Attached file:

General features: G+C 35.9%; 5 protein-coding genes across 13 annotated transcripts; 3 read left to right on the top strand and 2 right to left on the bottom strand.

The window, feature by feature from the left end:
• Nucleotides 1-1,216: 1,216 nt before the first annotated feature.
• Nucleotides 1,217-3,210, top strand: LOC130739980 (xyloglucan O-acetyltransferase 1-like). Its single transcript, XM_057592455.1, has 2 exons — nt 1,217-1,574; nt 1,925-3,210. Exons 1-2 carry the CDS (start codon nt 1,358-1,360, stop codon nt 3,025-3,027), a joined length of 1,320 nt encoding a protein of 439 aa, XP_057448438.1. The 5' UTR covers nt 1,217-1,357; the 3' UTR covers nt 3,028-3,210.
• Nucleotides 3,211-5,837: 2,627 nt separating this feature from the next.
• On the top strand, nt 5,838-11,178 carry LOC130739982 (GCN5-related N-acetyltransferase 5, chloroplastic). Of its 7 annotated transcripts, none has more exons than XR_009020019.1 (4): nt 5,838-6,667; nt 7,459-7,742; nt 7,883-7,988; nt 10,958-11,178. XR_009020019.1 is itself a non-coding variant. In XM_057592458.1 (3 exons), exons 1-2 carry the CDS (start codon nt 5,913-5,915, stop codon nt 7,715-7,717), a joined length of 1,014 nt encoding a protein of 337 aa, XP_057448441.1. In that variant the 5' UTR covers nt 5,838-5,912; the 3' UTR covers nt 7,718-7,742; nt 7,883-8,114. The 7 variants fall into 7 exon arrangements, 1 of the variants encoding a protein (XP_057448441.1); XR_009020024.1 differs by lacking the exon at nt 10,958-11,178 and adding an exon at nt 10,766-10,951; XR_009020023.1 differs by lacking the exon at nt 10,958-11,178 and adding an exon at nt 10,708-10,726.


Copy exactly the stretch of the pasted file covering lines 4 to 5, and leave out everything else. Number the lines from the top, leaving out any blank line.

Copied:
• Nucleotides 1,217-3,210, top strand: LOC130739980 (xyloglucan O-acetyltransferase 1-like). Its single transcript, XM_057592455.1, has 2 exons — nt 1,217-1,574; nt 1,925-3,210. Exons 1-2 carry the CDS (start codon nt 1,358-1,360, stop codon nt 3,025-3,027), a joined length of 1,320 nt encoding a protein of 439 aa, XP_057448438.1. The 5' UTR covers nt 1,217-1,357; the 3' UTR covers nt 3,028-3,210.
• Nucleotides 3,211-5,837: 2,627 nt separating this feature from the next.